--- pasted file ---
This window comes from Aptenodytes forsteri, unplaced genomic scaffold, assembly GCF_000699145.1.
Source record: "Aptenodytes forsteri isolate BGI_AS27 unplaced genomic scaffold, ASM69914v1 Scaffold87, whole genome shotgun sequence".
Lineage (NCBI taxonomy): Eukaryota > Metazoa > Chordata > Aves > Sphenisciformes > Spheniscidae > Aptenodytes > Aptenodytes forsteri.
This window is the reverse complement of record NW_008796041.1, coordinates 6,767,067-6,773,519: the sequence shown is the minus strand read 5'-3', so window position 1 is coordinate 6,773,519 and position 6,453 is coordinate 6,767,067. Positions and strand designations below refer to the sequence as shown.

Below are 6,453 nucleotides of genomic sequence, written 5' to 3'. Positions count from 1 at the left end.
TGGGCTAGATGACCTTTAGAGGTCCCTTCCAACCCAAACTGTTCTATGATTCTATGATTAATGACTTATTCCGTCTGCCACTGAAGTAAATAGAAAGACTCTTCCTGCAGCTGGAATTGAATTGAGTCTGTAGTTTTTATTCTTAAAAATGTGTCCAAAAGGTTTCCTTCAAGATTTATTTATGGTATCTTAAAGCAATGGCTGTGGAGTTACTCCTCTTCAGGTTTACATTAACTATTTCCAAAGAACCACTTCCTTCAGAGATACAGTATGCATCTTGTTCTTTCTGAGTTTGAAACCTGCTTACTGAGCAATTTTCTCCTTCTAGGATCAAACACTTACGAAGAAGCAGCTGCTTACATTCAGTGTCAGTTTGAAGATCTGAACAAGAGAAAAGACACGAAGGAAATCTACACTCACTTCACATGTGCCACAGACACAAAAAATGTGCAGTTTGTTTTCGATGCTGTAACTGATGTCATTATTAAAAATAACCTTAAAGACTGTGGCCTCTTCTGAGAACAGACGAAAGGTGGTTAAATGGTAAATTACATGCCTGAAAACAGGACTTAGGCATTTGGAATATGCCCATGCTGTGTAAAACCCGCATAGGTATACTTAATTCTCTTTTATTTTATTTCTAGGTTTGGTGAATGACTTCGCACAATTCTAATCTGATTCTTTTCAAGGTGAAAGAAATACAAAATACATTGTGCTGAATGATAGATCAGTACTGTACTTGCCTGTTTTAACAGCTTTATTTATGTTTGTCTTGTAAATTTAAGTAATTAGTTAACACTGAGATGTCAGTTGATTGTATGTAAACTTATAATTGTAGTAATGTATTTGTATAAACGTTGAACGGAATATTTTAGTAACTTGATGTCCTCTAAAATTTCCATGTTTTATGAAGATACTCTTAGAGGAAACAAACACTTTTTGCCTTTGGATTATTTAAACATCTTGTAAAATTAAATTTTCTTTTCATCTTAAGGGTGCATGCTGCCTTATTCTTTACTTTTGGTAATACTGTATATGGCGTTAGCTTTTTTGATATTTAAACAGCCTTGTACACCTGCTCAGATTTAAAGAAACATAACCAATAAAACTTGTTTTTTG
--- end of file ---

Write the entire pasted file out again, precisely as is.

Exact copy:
This window comes from Aptenodytes forsteri, unplaced genomic scaffold, assembly GCF_000699145.1.
Source record: "Aptenodytes forsteri isolate BGI_AS27 unplaced genomic scaffold, ASM69914v1 Scaffold87, whole genome shotgun sequence".
Lineage (NCBI taxonomy): Eukaryota > Metazoa > Chordata > Aves > Sphenisciformes > Spheniscidae > Aptenodytes > Aptenodytes forsteri.
This window is the reverse complement of record NW_008796041.1, coordinates 6,767,067-6,773,519: the sequence shown is the minus strand read 5'-3', so window position 1 is coordinate 6,773,519 and position 6,453 is coordinate 6,767,067. Positions and strand designations below refer to the sequence as shown.

Below are 6,453 nucleotides of genomic sequence, written 5' to 3'. Positions count from 1 at the left end.
TGGGCTAGATGACCTTTAGAGGTCCCTTCCAACCCAAACTGTTCTATGATTCTATGATTAATGACTTATTCCGTCTGCCACTGAAGTAAATAGAAAGACTCTTCCTGCAGCTGGAATTGAATTGAGTCTGTAGTTTTTATTCTTAAAAATGTGTCCAAAAGGTTTCCTTCAAGATTTATTTATGGTATCTTAAAGCAATGGCTGTGGAGTTACTCCTCTTCAGGTTTACATTAACTATTTCCAAAGAACCACTTCCTTCAGAGATACAGTATGCATCTTGTTCTTTCTGAGTTTGAAACCTGCTTACTGAGCAATTTTCTCCTTCTAGGATCAAACACTTACGAAGAAGCAGCTGCTTACATTCAGTGTCAGTTTGAAGATCTGAACAAGAGAAAAGACACGAAGGAAATCTACACTCACTTCACATGTGCCACAGACACAAAAAATGTGCAGTTTGTTTTCGATGCTGTAACTGATGTCATTATTAAAAATAACCTTAAAGACTGTGGCCTCTTCTGAGAACAGACGAAAGGTGGTTAAATGGTAAATTACATGCCTGAAAACAGGACTTAGGCATTTGGAATATGCCCATGCTGTGTAAAACCCGCATAGGTATACTTAATTCTCTTTTATTTTATTTCTAGGTTTGGTGAATGACTTCGCACAATTCTAATCTGATTCTTTTCAAGGTGAAAGAAATACAAAATACATTGTGCTGAATGATAGATCAGTACTGTACTTGCCTGTTTTAACAGCTTTATTTATGTTTGTCTTGTAAATTTAAGTAATTAGTTAACACTGAGATGTCAGTTGATTGTATGTAAACTTATAATTGTAGTAATGTATTTGTATAAACGTTGAACGGAATATTTTAGTAACTTGATGTCCTCTAAAATTTCCATGTTTTATGAAGATACTCTTAGAGGAAACAAACACTTTTTGCCTTTGGATTATTTAAACATCTTGTAAAATTAAATTTTCTTTTCATCTTAAGGGTGCATGCTGCCTTATTCTTTACTTTTGGTAATACTGTATATGGCGTTAGCTTTTTTGATATTTAAACAGCCTTGTACACCTGCTCAGATTTAAAGAAACATAACCAATAAAACTTGTTTTTTG